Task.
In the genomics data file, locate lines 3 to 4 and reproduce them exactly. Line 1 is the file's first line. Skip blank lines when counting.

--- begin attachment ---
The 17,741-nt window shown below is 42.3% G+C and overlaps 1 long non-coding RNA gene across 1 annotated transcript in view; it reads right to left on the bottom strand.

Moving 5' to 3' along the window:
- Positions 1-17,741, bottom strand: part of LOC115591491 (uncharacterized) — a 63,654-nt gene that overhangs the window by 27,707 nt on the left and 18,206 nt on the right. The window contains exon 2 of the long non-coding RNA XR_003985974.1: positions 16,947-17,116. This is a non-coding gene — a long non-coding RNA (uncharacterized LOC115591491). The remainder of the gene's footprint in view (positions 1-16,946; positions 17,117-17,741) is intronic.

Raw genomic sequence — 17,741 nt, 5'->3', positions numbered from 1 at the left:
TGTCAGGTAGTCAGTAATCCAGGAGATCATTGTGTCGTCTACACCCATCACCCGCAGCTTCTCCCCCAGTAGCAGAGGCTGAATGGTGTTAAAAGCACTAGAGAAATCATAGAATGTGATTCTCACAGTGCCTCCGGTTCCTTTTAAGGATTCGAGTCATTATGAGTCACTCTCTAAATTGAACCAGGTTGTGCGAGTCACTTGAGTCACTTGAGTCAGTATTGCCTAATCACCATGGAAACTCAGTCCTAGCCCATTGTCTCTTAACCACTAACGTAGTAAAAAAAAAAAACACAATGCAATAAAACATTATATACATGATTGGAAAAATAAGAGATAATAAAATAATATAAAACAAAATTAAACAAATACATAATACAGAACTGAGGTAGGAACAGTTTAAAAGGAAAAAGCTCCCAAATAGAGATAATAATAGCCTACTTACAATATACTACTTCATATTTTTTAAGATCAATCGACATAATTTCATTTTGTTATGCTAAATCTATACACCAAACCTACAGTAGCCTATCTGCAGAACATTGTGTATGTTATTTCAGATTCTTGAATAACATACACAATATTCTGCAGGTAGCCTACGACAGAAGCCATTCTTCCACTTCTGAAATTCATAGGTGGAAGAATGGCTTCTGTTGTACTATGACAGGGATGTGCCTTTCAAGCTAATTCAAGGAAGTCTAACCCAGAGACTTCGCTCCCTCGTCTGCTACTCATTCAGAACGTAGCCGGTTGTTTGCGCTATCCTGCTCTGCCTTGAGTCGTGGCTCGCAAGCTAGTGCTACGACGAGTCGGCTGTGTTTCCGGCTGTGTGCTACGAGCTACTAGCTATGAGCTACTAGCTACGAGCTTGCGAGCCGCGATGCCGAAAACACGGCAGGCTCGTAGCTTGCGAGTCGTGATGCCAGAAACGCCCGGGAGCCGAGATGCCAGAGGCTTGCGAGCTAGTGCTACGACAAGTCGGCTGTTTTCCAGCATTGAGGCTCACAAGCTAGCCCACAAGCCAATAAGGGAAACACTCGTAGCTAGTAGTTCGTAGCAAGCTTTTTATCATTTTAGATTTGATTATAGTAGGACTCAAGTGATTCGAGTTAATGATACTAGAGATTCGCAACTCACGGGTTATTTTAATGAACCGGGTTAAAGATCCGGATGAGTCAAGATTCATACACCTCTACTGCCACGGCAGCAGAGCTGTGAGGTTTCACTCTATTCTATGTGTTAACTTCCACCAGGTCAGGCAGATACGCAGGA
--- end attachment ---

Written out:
- Positions 1-17,741, bottom strand: part of LOC115591491 (uncharacterized) — a 63,654-nt gene that overhangs the window by 27,707 nt on the left and 18,206 nt on the right. The window contains exon 2 of the long non-coding RNA XR_003985974.1: positions 16,947-17,116. This is a non-coding gene — a long non-coding RNA (uncharacterized LOC115591491). The remainder of the gene's footprint in view (positions 1-16,946; positions 17,117-17,741) is intronic.

Raw genomic sequence — 17,741 nt, 5'->3', positions numbered from 1 at the left: